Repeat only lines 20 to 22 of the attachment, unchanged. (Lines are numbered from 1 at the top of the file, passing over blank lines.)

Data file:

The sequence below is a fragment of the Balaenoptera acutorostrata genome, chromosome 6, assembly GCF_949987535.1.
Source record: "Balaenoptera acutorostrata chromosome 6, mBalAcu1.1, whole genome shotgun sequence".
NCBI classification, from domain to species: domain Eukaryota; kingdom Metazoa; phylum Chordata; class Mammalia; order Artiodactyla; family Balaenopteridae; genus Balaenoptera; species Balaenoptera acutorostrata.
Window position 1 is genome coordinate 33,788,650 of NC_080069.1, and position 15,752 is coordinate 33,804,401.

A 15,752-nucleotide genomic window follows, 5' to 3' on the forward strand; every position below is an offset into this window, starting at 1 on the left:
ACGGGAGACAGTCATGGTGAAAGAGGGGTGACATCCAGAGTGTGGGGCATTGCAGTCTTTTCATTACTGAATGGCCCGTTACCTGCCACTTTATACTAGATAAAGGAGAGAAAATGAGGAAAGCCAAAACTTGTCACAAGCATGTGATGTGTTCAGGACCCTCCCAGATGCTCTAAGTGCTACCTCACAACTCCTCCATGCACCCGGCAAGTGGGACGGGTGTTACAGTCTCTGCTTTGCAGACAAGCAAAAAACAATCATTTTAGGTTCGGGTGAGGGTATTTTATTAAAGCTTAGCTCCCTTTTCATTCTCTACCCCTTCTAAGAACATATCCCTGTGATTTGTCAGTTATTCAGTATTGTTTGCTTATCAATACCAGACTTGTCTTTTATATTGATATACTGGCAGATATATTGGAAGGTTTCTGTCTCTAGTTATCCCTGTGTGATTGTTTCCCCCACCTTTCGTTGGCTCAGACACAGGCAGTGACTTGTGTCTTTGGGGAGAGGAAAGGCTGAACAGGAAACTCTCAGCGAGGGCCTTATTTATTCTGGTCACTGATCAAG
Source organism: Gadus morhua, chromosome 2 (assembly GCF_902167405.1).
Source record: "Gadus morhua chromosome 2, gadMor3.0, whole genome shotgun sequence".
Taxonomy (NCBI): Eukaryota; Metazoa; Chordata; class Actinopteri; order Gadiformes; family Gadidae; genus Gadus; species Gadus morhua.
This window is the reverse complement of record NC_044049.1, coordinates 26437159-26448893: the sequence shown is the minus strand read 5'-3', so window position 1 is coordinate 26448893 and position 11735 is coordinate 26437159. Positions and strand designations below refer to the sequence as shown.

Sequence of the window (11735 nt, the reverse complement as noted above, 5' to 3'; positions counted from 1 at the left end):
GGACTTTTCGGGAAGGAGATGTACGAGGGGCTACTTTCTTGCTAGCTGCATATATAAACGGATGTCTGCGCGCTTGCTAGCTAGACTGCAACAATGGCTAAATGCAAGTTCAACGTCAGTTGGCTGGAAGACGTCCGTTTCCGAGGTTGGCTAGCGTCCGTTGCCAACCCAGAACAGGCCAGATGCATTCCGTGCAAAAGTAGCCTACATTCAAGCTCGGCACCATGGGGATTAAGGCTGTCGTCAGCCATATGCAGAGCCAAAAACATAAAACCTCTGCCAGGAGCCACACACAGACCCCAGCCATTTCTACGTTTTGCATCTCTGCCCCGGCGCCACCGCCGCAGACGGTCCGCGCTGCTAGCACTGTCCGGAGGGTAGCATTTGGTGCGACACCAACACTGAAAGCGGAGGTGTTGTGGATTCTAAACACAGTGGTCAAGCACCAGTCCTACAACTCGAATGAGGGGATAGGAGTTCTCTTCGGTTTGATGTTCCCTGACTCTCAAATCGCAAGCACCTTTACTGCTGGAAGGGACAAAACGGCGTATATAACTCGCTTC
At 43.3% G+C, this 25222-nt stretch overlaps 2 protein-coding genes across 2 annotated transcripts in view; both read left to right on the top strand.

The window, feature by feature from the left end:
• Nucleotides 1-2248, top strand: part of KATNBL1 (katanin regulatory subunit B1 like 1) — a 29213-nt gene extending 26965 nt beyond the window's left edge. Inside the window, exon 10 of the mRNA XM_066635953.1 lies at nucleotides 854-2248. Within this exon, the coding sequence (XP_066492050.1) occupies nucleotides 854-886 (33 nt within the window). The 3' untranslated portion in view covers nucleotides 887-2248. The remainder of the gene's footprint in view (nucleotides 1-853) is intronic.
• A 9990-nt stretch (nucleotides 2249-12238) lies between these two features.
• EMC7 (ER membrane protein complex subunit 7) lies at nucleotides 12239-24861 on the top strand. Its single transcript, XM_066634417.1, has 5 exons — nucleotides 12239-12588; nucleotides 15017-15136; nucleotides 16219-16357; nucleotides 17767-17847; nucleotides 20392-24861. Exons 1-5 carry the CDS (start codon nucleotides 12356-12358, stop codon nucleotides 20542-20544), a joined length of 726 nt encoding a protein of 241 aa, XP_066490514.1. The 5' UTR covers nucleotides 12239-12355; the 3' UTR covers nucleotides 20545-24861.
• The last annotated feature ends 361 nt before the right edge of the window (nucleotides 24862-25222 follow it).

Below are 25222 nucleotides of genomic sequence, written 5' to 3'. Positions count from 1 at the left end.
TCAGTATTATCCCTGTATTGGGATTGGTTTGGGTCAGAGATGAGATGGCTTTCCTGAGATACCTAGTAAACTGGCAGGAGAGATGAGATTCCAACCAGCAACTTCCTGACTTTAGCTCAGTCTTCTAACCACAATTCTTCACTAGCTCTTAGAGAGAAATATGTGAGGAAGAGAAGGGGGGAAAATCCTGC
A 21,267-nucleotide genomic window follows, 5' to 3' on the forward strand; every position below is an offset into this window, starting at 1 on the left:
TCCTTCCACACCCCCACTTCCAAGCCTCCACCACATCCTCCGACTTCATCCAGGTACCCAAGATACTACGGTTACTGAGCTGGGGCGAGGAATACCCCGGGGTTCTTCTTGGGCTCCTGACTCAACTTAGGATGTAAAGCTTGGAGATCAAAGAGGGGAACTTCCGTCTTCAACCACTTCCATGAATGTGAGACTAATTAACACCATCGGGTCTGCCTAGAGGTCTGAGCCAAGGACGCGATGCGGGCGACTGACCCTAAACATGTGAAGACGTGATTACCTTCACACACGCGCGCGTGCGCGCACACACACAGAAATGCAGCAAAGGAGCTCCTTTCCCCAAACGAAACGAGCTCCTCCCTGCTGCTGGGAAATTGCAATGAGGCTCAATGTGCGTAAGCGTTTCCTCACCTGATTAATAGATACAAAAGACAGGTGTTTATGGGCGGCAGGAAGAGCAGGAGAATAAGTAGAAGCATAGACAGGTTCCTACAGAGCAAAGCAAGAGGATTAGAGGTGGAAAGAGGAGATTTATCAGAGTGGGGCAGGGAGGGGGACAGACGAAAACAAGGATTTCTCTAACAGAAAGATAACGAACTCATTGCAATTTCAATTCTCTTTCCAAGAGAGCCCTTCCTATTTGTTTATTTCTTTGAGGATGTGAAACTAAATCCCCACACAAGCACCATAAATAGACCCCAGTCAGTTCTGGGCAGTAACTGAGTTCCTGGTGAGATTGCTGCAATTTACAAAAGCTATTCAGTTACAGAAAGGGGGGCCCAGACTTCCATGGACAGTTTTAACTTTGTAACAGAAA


TCAGTATTATCCCTGTATTGGGATTGGTTTGGGTCAGAGATGAGATGGCTTTCCTGAGATACCTAGTAAACTGGCAGGAGAGATGAGATTCCAACCAGCAACTTCCTGACTTTAGCTCAGTCTTCTAACCACAATTCTTCACTAGCTCTTAGAGAGAAATATGTGAGGAAGAGAAGGGGGGAAAATCCTGC
A 21,267-nucleotide genomic window follows, 5' to 3' on the forward strand; every position below is an offset into this window, starting at 1 on the left:
TCCTTCCACACCCCCACTTCCAAGCCTCCACCACATCCTCCGACTTCATCCAGGTACCCAAGATACTACGGTTACTGAGCTGGGGCGAGGAATACCCCGGGGTTCTTCTTGGGCTCCTGACTCAACTTAGGATGTAAAGCTTGGAGATCAAAGAGGGGAACTTCCGTCTTCAACCACTTCCATGAATGTGAGACTAATTAACACCATCGGGTCTGCCTAGAGGTCTGAGCCAAGGACGCGATGCGGGCGACTGACCCTAAACATGTGAAGACGTGATTACCTTCACACACGCGCGCGTGCGCGCACACACACAGAAATGCAGCAAAGGAGCTCCTTTCCCCAAACGAAACGAGCTCCTCCCTGCTGCTGGGAAATTGCAATGAGGCTCAATGTGCGTAAGCGTTTCCTCACCTGATTAATAGATACAAAAGACAGGTGTTTATGGGCGGCAGGAAGAGCAGGAGAATAAGTAGAAGCATAGACAGGTTCCTACAGAGCAAAGCAAGAGGATTAGAGGTGGAAAGAGGAGATTTATCAGAGTGGGGCAGGGAGGGGGACAGACGAAAACAAGGATTTCTCTAACAGAAAGATAACGAACTCATTGCAATTTCAATTCTCTTTCCAAGAGAGCCCTTCCTATTTGTTTATTTCTTTGAGGATGTGAAACTAAATCCCCACACAAGCACCATAAATAGACCCCAGTCAGTTCTGGGCAGTAACTGAGTTCCTGGTGAGATTGCTGCAATTTACAAAAGCTATTCAGTTACAGAAAGGGGGGCCCAGACTTCCATGGACAGTTTTAACTTTGTAACAGAAA